The German U-boats arrived in New York on April 29, 1919.  An article in the New York Tribune printed the day after describes the submarines as an odd sight to be seen:

With the giant UB-88 leading the way, followed by the UP-148, U-177, and the UC-97, the quartette of low-hung craft made their way up the river from the Battery, passing within easy torpedo range of the newest dreadnoughts in the navy.  At a point opposite 170th Street the submersibles turned and steamed down again, ending the trip at their berths in the New York Navy Yard.  The German boats were a strange sight as they passed.  Instead of the hateful emblem of the imperial German navy, they flew the victory Loan banner and the Stars and Stripes [4, p.7].

Due to Engine problems, the UC-97 would be escorted from New York to Halifax, Canada by USS Bushnell (AS-2) and then handed off to the naval tugboat USS Iroquois (AT-46) for the remainder of its journey to the mouth of the Canadian controlled St. Lawrence canal system [2].  It is through this system that UC-97 would reach the Great Lakes.  On its way to the canal, the crew managed to get the engines running and it was able to make the rest of its trip under its own power.  As it made its way through the many towns and ports on its itinerary, the crew was instructed to notify the corresponding mayors of their approximate arrival time.  This provided time for the local war bond committees to be notified so they could provide the appropriate publicity.  After reaching Lake Michigan, the submarines journey was cut short due to ongoing complications with the engines.  Towards the end of August, Lockwood and his crew brought the sub to the Navy Pier in Chicago and handed it over to the 9th Navel District.  It spent a short time there before moving to a more permanent location at Grant Park.  It was here that UC-97 was put on display as a tourist attraction until a recalled clause in the armistice ordered all German vessels held by allied forces to be destroyed.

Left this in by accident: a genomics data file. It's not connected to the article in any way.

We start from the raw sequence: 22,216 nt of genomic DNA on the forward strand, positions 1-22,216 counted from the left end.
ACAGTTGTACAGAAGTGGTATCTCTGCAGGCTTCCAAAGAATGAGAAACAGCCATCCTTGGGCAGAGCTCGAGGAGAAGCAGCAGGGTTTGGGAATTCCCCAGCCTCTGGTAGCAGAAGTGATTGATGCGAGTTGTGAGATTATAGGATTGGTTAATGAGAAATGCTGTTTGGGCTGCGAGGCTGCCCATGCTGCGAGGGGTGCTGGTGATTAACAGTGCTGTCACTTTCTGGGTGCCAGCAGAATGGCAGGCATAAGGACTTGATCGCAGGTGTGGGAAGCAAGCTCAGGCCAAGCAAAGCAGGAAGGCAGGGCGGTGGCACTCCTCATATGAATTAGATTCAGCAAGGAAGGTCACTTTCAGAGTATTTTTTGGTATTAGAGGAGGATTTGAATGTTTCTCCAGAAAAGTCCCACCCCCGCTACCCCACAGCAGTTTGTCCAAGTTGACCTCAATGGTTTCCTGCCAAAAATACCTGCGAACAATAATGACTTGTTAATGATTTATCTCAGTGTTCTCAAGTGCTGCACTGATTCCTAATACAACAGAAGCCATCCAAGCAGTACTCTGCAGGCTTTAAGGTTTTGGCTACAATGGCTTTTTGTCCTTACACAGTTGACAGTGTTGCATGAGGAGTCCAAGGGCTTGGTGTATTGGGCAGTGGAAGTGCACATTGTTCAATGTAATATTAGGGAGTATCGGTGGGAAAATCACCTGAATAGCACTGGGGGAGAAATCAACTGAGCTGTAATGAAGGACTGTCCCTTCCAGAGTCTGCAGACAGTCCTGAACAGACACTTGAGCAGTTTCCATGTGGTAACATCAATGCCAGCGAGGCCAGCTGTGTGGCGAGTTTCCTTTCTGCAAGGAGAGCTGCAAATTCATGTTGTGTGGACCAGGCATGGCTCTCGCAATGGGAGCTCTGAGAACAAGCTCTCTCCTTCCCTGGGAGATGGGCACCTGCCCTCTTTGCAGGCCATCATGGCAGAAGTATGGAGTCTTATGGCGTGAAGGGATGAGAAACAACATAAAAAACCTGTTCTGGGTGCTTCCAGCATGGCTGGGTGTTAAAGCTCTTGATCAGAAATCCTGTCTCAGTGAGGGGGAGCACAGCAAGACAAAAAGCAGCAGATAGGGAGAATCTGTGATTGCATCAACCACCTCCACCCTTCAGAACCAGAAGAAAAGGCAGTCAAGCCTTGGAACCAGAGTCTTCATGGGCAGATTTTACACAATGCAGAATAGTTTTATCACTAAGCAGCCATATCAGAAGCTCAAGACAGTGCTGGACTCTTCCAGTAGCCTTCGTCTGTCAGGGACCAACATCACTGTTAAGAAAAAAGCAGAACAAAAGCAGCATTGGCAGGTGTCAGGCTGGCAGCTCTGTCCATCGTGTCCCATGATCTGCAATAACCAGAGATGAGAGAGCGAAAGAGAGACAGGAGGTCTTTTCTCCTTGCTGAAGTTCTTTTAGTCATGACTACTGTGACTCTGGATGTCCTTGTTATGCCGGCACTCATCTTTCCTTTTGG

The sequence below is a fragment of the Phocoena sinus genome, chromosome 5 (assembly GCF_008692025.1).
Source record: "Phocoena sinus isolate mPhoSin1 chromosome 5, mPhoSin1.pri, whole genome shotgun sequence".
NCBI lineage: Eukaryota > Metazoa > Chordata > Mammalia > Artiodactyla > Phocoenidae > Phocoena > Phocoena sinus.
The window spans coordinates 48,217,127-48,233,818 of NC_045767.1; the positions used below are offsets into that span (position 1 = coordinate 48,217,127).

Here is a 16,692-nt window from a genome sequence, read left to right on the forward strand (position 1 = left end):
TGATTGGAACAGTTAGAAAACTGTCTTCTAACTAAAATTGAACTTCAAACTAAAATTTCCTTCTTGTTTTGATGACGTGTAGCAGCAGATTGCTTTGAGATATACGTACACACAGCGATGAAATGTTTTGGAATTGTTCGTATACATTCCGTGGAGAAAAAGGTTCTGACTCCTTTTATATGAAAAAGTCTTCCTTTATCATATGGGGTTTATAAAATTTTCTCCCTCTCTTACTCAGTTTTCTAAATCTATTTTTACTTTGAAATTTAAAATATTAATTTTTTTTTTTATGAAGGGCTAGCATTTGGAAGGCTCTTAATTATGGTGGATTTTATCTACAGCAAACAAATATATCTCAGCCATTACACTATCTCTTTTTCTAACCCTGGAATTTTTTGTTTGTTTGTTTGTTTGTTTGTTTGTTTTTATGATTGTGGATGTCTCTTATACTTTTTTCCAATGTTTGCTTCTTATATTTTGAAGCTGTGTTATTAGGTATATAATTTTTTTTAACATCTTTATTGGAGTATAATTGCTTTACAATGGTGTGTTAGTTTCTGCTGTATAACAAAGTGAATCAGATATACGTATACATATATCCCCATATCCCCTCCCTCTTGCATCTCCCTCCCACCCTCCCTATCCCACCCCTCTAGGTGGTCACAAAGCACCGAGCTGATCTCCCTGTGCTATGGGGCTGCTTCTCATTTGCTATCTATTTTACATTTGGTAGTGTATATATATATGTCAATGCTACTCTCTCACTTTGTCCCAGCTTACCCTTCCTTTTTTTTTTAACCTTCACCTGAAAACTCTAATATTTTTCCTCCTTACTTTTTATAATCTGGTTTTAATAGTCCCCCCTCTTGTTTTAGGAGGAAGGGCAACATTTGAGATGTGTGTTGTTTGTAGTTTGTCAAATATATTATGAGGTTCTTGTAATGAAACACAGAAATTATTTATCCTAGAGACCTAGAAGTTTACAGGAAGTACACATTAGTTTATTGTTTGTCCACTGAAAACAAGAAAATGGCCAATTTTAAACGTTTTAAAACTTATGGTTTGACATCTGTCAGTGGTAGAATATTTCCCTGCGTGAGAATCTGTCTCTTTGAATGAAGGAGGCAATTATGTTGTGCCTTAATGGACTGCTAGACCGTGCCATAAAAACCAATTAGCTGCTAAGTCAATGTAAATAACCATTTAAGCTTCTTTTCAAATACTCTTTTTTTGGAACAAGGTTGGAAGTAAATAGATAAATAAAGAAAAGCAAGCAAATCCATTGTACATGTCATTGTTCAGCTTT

The Sinking of UC-97